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From massive star to supernova remnant.

From massive star to supernova remnant

Among the exotic species found in the galactic zoo, Wolf-Rayet stars are both rare and distinctive. Believed to be massive stars in a late stage of their stellar evolution, these intensely luminous objects are born with about 20 to 100 times the sun's mass. Over a period of just a few million years, strong stellar winds carry away nearly half their mass. Eventually, they probably end their lives in a violent supernova explosion. Until now, however, astronomers lacked direct observational evidence for this evolutionary path.

Joy Nichols-Bohlin of the Computer Sciences Corp. in El Segundo, Calif., and Robert A. Fesen of the University of Colorado at Boulder started by looking at Wolf-Rayet stars surrounded by a ring nebula -- a shell of expanding gas very close to the star. About 5 to 10 percent of all Wolf-Rayet stars have ring nebulas.

Working with ultraviolet light measurements obtained by NASA's International Ultraviolet Explorer satellite, the researchers discovered three Wolf-Rayet stars that also appear to lie within and near the center of wispy, much more distant, expanding gaseous shells. In one case, for instance, the ring nebula surrounding the star is about 20 light-years across while the large dust shell is 160 light-years across. Each huge, distant shell may be the remnant of an earlier supernova explosion that shattered the now-invisible binary companion of each Wolf-Rayet star, the reseachers said at an American Astronomical Society meeting this week in Kansas City, Mo.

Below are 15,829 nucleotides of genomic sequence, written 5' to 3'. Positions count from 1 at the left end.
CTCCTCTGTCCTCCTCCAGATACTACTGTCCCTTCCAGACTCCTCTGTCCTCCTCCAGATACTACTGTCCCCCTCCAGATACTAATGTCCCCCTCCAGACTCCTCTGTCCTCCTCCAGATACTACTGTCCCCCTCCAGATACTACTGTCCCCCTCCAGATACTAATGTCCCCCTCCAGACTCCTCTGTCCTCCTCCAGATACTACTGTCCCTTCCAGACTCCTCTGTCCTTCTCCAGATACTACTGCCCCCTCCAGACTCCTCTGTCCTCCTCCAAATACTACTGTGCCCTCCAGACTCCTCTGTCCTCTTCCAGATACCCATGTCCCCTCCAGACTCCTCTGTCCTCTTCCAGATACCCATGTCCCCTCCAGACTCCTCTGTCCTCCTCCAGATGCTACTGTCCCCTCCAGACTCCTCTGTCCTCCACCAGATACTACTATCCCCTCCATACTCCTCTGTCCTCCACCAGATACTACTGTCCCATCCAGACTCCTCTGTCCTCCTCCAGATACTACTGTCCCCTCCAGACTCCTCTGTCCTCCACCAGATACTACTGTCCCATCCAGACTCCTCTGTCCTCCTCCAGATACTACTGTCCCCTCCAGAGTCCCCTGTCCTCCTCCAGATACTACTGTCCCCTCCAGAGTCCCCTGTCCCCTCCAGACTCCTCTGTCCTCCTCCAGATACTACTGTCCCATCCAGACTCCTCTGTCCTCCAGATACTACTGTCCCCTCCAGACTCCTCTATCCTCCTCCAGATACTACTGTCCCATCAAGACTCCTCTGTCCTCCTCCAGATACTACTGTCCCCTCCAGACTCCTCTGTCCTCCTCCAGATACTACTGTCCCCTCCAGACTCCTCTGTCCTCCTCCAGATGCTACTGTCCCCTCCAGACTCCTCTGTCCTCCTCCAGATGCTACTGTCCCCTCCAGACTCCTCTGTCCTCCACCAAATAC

The observations fit a model for the evolution of a binary star system consisting of two massive stars orbiting each other. The more massive and faster-evolving of the two stars is the first to shift into the Wolf-Rayet phase. Within 200,000 years or so, it explodes in a supernova, sending off a gaseous cloud and collapsing into a neutron star. Its companion also soon becomes a Wolf-Rayet star and then undergoes a supernova explosion. The result is a binary system consisting of two neutron stars.

"If these huge shells that have been detected are indeed old supernova remnants, then the three Wolf-Rayet stars might be members of massive binary star systems, having entered their Wolf-Rayet phase relatively soon after the supernova explosion of one of the stars in the system," says Nichols-Bohlin. "Obviously, a great deal more work needs to be done to confirm that these are highly evolved supernova remnants rather than interstellar bubbles ejected by a single star."

Nevertheless, postulating that a binary system rather than a single star is responsible for the supernova remnant provides a tidy explanation for the presence of a ring nebula around these Wolf-Rayet stars. Such a star loses mass to its neutron-star companion, but the flow is so great that the neutron star can't accept all the material. Some forms into a gaseous cloud, which is swept out into a ring by the stellar winds. The formation of ring nebulas in massive binary systems may be an example of the same kind of phenomenon that leads to the association of planetary nebulas with binary systems consisting of less massive stars--but on a much larger scale (see box).

"Only around those Wolf-Rayet stars that show nicely formed ring nebulae do we find any evidence that there was a supernova," says Fesen. These ring nebulas appear to signal both a violent past and an explosive future.
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Title Annotation:Wolf-Rayet stars
Author:Peterson, I.
Publication:Science News
Date:Jun 11, 1988
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